Brauman, who has traveled in Chad with Habre, said he has about 2,500 to 3,000 men under arms, mostly across the border. Habre's forces stage hit-and-run raids as deep as 125 miles inside Chad, but Brauman discounts guerrilla claims that they permanently control some towns, such as Adre across from El Geneina.
About half a dozen Egyptian military advisers are working with the guerrillas in Kolbus, Brauman said. Sudanese officials do not hide the fact that there are difficulties with the guerrillas.
"Habre is bringing the fire to us," said Ahmed Ibrahim Birreig, governor of the Darfur region that encompasses most of western Sudan and is the size of France.
Speaking in the provincial capital of El Fasher, Birreig said, "We may bring another Vietnam here, where Russia and the United States confront each other." He added that Sudan should pressure Habre as part of an effort to settle the Chadian issue peacefully.
Although Sudan provides the guerrillas with sanctuary and logistical help, the tensions were apparent during a tour of a refugee camp in El Geneina, where 4,000 live in tents.
Most of the refugees come from the Guran tribe around the town of Fada in northeastern Chad. Many of the men traditionally have knives tucked into the sleeves of their flowing robes. There is evidence that they use the knives, since a couple of El Geneina residents were killed in a clash with guerrillas earlier this month.
"These Chadians are rough people," said Khamis Ali Abdullah, director of the camp, who unsuccessfully tried to convince some injured former guerrillas to talk to reporters.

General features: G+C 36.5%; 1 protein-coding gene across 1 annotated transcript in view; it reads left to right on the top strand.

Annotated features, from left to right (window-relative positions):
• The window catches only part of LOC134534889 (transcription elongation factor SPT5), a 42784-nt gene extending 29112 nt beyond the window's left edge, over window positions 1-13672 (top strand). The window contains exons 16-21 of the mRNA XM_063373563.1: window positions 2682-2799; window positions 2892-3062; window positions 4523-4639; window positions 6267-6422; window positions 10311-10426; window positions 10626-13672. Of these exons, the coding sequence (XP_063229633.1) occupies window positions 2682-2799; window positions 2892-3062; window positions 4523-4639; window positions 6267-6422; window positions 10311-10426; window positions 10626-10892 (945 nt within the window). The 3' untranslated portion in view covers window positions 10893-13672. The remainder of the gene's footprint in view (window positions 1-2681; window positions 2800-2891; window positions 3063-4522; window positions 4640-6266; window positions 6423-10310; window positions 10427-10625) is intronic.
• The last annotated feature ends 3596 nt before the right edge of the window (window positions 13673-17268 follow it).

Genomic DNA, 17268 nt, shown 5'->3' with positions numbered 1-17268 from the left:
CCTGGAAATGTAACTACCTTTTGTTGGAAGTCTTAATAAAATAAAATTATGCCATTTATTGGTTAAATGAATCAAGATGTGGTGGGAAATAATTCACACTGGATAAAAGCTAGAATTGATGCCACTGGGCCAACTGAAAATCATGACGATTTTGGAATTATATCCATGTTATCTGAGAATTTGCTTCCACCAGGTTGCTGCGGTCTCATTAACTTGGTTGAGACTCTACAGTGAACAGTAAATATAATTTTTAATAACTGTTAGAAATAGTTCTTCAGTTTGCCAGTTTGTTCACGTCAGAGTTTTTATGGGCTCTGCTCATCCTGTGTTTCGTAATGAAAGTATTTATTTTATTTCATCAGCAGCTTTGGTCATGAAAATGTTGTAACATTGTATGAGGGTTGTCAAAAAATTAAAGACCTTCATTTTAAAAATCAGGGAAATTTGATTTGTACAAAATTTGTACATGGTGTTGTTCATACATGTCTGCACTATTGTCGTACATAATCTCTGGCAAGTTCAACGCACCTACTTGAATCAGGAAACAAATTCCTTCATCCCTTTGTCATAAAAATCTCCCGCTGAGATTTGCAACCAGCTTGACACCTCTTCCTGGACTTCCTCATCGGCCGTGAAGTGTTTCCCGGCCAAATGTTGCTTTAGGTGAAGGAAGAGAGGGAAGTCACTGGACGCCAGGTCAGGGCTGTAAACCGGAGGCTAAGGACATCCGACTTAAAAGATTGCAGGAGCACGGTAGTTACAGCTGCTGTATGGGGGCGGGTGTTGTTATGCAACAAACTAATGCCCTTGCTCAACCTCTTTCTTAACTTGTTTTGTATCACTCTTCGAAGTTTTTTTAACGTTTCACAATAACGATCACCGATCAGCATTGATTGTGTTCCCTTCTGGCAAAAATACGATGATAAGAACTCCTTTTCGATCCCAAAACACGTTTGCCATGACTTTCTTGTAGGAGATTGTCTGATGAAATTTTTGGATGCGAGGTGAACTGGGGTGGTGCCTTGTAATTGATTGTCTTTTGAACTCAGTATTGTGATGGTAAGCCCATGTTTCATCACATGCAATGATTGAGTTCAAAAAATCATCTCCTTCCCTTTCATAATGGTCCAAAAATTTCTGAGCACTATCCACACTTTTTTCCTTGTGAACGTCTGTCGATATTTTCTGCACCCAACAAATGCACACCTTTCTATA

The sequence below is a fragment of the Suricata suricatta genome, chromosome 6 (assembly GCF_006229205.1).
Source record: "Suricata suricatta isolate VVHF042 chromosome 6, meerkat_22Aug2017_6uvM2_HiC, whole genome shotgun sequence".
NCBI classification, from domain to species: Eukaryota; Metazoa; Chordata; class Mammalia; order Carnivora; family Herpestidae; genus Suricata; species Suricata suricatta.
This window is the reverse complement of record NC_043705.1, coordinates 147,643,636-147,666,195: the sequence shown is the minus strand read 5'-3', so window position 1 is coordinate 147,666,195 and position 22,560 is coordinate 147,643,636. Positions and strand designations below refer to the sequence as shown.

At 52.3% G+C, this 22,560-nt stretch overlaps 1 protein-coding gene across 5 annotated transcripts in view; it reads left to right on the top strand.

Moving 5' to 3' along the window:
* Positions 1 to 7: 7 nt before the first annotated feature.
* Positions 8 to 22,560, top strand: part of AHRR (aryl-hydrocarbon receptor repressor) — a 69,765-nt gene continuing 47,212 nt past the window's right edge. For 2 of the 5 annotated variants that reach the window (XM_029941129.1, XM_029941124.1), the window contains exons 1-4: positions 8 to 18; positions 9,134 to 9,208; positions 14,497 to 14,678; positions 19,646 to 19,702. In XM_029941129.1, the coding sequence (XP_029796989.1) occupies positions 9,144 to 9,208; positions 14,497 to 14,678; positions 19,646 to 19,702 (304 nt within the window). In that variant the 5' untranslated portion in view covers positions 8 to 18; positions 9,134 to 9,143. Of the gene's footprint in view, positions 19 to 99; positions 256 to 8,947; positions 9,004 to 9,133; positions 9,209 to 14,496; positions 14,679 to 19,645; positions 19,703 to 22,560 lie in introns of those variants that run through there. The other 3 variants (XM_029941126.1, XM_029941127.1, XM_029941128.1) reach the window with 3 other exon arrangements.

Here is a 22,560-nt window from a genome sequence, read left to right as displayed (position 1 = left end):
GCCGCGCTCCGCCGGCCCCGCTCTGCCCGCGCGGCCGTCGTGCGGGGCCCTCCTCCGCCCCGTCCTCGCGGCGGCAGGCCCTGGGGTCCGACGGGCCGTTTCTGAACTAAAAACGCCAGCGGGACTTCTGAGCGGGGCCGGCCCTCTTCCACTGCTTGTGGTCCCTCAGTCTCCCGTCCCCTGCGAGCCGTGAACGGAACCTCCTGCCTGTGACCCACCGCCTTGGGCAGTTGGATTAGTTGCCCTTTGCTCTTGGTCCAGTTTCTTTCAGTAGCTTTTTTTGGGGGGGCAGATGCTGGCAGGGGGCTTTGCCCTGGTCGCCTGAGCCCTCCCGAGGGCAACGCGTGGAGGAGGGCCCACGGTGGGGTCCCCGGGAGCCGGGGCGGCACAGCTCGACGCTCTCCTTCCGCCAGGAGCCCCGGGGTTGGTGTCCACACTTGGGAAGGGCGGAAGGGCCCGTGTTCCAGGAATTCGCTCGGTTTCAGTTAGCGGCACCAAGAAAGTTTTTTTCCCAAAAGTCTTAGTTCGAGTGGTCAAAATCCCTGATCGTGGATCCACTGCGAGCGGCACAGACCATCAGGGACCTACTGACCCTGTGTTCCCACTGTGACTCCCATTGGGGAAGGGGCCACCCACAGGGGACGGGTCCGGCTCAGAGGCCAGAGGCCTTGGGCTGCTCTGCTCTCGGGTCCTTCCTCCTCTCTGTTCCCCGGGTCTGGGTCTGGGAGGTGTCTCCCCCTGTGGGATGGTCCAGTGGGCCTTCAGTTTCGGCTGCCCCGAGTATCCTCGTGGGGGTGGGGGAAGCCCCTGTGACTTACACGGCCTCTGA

There are about 100 wounded men being treated at the camp, according to Mohammed Ahmed Awad, director here for the Office of the U.N. High Commissioner for Refugees. "I don't know who is a soldier and who is not," he said. "I cannot ask for their biographies. They are refugees to us."
Although the sense of impending war has subsided, Brig. Abdas Mohammed Abdulaal, commander of the western front, said his troops now carry out daily patrols along the Chadian border.
Until the Libyan troops entered Chad, border patrols were unnecessary, he said. "If the Libyan troops disappear from Chad," he said, "the problem would disappear."
Brig. Abdulaal displayed booby-trapped material that he said infiltrators loyal to Libya had intended for use against him.
Although this remote area of Africa is one of the poorest in the world, there was an aura of James Bond attached to the sabotage gear. The booby-trapped devices consisted of cartons of Rothman cigarettes and Courrege cologne filled with plastic explosives designed to go off when opened. When apprehended, the alleged saboteurs were carrying the explosive in a Samsonite briefcase.